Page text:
Hunger Makes Me a Modern Girl (CBR8 #35)

This is another in a long series of books which I picked up to read solely on the recommendation of my fellow Cannonballers, however I probably should have paid slightly closer attention (again, nothing new there).  While Carrie Brownstein’s memoir chronicles life from an interesting perspective, it did not hold my attention and instead left me wanting.

ModernLove read this book earlier this year, and gave it four stars. It was her assertion that she was not someone who had listened to Sleater-Kinney (Brownstein’s band) or seen more than an episode of Portlandia (her show with Fred Armisen) and still found this work relatable and well written which convinced me that since I shared those qualities, I too should read this book. ModernLove wasn’t wrong, Brownstein constructs her narrative in a manner which does not assume that you are overly familiar with her work or the Pacific Northwest. This was all good.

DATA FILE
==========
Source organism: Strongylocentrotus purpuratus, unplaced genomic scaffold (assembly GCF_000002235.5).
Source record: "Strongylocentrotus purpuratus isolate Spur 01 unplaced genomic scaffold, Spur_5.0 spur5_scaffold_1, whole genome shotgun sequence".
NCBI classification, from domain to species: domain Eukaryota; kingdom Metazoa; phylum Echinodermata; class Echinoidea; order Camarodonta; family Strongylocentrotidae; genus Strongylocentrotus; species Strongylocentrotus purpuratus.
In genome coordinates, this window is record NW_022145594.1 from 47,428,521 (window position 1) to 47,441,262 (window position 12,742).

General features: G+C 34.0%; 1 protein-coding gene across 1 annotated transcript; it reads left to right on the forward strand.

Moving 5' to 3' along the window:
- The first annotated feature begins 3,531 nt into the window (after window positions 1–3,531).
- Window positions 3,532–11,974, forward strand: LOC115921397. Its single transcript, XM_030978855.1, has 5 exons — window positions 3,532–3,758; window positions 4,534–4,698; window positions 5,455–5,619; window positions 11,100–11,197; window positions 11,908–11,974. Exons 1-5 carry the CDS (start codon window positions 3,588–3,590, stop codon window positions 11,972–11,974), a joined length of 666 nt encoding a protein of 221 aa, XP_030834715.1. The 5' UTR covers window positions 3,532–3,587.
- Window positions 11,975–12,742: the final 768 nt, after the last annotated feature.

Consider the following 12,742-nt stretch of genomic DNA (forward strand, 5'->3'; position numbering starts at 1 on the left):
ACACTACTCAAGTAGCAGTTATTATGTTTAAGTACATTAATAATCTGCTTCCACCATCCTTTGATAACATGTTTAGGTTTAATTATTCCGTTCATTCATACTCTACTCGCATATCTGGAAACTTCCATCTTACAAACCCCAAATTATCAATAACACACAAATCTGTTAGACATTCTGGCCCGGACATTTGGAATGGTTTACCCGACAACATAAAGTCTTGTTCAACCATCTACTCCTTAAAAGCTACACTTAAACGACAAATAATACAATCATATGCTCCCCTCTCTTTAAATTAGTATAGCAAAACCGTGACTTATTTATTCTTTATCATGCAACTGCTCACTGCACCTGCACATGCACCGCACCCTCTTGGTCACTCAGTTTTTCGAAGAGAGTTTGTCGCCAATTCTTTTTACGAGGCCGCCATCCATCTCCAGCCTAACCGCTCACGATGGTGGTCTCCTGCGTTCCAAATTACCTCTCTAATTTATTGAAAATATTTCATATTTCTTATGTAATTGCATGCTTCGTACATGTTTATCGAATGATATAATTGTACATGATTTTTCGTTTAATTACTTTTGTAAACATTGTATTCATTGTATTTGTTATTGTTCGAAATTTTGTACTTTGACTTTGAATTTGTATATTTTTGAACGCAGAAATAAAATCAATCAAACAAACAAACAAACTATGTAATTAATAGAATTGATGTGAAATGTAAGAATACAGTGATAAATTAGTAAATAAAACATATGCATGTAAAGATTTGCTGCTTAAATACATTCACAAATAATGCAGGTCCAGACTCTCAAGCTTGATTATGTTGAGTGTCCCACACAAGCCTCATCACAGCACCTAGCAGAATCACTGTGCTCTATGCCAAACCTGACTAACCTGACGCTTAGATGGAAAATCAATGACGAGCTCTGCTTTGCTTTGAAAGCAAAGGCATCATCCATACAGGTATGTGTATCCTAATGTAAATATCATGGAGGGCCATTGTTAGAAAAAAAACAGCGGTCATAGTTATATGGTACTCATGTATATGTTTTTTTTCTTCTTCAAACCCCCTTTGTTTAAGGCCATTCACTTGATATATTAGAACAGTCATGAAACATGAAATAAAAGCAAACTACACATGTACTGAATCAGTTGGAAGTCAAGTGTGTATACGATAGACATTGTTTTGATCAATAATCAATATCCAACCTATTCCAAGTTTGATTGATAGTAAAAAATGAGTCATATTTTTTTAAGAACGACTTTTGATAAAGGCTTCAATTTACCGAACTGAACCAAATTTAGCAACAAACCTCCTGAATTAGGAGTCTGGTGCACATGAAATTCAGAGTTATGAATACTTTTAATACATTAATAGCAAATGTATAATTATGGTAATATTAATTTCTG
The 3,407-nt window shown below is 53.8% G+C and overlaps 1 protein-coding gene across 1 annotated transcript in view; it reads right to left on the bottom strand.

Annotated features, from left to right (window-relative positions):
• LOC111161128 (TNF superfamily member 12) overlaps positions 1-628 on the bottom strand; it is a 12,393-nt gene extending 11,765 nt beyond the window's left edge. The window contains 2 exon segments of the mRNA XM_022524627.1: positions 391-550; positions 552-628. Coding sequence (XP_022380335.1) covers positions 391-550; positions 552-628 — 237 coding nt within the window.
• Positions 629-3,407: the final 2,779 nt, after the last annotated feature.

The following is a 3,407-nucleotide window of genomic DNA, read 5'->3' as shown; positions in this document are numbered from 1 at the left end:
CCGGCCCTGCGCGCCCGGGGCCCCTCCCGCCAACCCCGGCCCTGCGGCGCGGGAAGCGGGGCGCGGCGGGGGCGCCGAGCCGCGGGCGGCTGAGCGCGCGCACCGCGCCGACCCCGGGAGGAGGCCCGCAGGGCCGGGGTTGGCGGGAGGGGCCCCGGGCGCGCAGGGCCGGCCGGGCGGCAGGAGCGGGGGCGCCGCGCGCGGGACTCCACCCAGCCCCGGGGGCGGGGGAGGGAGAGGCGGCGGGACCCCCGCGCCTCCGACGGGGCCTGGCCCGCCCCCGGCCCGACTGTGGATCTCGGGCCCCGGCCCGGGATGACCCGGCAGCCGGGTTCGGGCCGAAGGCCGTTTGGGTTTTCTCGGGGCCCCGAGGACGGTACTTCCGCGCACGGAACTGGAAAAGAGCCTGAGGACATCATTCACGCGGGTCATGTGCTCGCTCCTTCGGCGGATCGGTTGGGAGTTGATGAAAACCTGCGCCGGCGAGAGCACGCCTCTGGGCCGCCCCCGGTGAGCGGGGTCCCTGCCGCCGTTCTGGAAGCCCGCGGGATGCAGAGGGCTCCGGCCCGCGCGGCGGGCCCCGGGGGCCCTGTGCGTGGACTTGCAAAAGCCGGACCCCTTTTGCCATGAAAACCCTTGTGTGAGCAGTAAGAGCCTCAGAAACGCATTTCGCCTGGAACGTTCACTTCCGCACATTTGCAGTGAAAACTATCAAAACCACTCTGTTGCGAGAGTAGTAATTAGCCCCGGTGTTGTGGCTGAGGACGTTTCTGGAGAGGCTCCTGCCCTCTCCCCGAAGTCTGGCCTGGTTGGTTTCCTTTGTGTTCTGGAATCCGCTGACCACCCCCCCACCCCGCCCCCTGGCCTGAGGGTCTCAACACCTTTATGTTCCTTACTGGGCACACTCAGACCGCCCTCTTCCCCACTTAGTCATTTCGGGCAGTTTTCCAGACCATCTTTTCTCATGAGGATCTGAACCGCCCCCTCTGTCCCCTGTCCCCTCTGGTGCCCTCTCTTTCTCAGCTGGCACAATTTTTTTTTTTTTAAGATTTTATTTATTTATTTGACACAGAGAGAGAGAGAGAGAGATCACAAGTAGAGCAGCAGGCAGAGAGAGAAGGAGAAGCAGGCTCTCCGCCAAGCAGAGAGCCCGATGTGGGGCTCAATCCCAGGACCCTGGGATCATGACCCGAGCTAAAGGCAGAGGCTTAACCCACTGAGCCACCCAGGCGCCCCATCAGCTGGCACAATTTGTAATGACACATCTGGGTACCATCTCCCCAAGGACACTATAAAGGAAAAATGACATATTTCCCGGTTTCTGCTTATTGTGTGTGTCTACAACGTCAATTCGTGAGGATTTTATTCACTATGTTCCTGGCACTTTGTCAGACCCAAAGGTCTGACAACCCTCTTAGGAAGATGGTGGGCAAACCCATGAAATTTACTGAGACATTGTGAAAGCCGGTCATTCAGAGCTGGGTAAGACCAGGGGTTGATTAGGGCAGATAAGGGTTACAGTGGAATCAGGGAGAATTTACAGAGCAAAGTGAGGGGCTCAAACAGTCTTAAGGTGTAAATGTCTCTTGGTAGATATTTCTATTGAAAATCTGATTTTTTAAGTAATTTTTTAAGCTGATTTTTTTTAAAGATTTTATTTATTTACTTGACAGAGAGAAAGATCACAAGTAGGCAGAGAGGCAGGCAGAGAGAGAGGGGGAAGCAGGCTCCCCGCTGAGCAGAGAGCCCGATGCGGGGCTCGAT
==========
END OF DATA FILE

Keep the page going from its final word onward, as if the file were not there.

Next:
The problem for me was in the actual writing of the book. This memoir was too focused on the subject, it was too focused on the “me” and the “I”. Yes, Brownstein does many things well – she is critical of herself and her place in the narrative she is telling us. BUT, I found this book to be simultaneously overwritten and narrow in scope. It was very disappointing because Brownstein obviously has talent and a great vocabulary, but other than being impressed with her word choice I found myself skimming overly long paragraphs waiting for Brownstein to return to her through line. She also does not expand her story out to the universal, in being circumspect and critical of her own self-importance Brownstein appears to miss the opportunity to bring in outside perspectives.  As janniethestrange said in her review “she repeatedly says that she spends ‘too much time’ in her head and that disconnect is evident throughout the book, leaving me little to connect with on an emotional level.”

This leaves me sorrowfully ranking this book at two stars, I wish I enjoyed the book as much as I was interested in the story of someone who has managed to navigate the minefield of being a woman and simultaneously living an artistic life. If only all the chapters were as moving as the chapter about the sexism , much of it backhanded, which she has experienced along the way.

This book was read and reviewed as part of the charitable Cannonball Read.


About Katie

Museum educator, caffiene junkie, book lover, student of history, overall goofball.

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